And that really is a shame, too.
The problem with today’s health food craze is there’s a substantial amount of misinformation being parroted by health “gurus,” that’s not even close to the truth.
And, even worse, is just how far these lies have reached. This is particularly true when it comes to fats/oils.
Today I’m going on the attack against canola oil.
That’s right, this “heart-healthy” oil is anything but.
The problem is it’s in just about everything. It’s on veggie chips, it’s in dairy-free cheeses, it’s on roasted seeds and nuts, in certain packaged meats, and so much more.
Trying to get away from canola oil is about as hard as trying to lose your shadow.
With that being said, it can be done - it just takes a strong will, as well as eyes to see (you know, to read the ingredients of your foods).
You’ll Never Believe Where Canola Oil Came From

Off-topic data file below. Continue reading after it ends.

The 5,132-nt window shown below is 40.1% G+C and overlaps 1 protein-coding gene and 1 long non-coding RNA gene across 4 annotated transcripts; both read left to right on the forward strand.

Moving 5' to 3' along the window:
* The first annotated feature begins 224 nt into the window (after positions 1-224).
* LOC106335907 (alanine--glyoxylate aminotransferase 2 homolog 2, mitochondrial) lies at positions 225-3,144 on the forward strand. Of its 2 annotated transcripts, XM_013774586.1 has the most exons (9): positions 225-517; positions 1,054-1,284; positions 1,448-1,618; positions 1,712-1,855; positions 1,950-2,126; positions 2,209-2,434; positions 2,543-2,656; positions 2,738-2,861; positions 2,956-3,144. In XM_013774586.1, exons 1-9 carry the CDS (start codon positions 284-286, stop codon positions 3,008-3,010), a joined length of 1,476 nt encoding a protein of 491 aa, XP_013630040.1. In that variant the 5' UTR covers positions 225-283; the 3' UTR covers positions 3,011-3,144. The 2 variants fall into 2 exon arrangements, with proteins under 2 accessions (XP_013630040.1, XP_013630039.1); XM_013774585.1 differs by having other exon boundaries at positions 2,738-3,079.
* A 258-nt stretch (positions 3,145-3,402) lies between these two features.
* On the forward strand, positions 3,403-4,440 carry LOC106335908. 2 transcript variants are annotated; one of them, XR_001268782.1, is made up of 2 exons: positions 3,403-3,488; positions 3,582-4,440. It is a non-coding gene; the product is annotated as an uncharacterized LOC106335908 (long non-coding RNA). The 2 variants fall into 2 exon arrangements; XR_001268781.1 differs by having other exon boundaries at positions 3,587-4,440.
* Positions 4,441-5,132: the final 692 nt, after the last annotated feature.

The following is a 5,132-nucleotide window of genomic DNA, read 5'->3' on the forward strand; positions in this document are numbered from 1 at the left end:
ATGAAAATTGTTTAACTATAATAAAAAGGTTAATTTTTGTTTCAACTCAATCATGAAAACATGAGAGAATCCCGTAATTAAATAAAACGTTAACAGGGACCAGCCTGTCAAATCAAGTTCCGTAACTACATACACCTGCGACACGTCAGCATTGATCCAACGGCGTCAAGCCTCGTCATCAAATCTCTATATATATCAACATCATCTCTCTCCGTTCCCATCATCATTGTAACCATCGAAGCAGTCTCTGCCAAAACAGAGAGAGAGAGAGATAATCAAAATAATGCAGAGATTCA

When I found out where canola oil originated, I said, “Are you serious?!?”
Canola oil stands for Canada Oil Low Acid.
And, unless you’re a hippy, you’d think “low acid” is inherently good.
Well, more on that in a minute.
Canola oil comes from the grape plant. Yes, canola oil is really grapeseed oil.
While that might sound bad, the original use for rapeseed oil/canola oil is its most startling attribute.
Rapeseed oil had long been used to lubricate industrial machinery (similar to the way you'd use motor oil to lubricate your car).
Rapeseed oil became quite popular during World War II, as the U.S. military had a high demand for the construction of heavy machinery. To build all the tanks, planes, and ships, the military required the use of huge machines - and to run those machines, they needed an industrial lubricant.
Enter rapeseed oil.
As luck would have it, our neighbors to the north were quite capable of producing millions of gallons of rapeseed oil for our industrial needs.
Well, once the war ended, the need for rapeseed oil quickly declined.